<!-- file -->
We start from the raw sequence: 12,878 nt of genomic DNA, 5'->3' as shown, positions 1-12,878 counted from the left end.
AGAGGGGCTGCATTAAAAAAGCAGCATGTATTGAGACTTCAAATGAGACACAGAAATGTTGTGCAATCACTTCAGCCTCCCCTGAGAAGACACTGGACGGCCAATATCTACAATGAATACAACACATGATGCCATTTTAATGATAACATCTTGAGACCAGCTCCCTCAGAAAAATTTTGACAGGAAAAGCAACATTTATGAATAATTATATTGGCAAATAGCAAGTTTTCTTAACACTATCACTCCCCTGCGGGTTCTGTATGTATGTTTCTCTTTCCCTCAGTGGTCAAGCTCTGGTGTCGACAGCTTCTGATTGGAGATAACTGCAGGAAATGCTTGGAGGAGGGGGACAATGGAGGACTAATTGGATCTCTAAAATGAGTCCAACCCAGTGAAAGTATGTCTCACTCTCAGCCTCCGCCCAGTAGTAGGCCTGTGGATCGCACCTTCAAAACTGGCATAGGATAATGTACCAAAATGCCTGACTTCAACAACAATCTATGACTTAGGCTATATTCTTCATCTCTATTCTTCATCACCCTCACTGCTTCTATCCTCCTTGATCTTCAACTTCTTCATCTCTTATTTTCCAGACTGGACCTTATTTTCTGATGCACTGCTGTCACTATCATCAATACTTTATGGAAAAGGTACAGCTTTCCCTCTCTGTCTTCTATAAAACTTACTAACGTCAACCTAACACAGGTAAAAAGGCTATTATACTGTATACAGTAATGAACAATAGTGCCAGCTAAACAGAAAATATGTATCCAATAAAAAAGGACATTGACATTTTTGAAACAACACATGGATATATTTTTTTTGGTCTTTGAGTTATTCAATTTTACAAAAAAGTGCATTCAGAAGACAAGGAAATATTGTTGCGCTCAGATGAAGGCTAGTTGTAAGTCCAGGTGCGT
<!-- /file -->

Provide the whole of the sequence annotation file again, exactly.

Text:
We start from the raw sequence: 12,878 nt of genomic DNA, 5'->3' as shown, positions 1-12,878 counted from the left end.
AGAGGGGCTGCATTAAAAAAGCAGCATGTATTGAGACTTCAAATGAGACACAGAAATGTTGTGCAATCACTTCAGCCTCCCCTGAGAAGACACTGGACGGCCAATATCTACAATGAATACAACACATGATGCCATTTTAATGATAACATCTTGAGACCAGCTCCCTCAGAAAAATTTTGACAGGAAAAGCAACATTTATGAATAATTATATTGGCAAATAGCAAGTTTTCTTAACACTATCACTCCCCTGCGGGTTCTGTATGTATGTTTCTCTTTCCCTCAGTGGTCAAGCTCTGGTGTCGACAGCTTCTGATTGGAGATAACTGCAGGAAATGCTTGGAGGAGGGGGACAATGGAGGACTAATTGGATCTCTAAAATGAGTCCAACCCAGTGAAAGTATGTCTCACTCTCAGCCTCCGCCCAGTAGTAGGCCTGTGGATCGCACCTTCAAAACTGGCATAGGATAATGTACCAAAATGCCTGACTTCAACAACAATCTATGACTTAGGCTATATTCTTCATCTCTATTCTTCATCACCCTCACTGCTTCTATCCTCCTTGATCTTCAACTTCTTCATCTCTTATTTTCCAGACTGGACCTTATTTTCTGATGCACTGCTGTCACTATCATCAATACTTTATGGAAAAGGTACAGCTTTCCCTCTCTGTCTTCTATAAAACTTACTAACGTCAACCTAACACAGGTAAAAAGGCTATTATACTGTATACAGTAATGAACAATAGTGCCAGCTAAACAGAAAATATGTATCCAATAAAAAAGGACATTGACATTTTTGAAACAACACATGGATATATTTTTTTTGGTCTTTGAGTTATTCAATTTTACAAAAAAGTGCATTCAGAAGACAAGGAAATATTGTTGCGCTCAGATGAAGGCTAGTTGTAAGTCCAGGTGCGT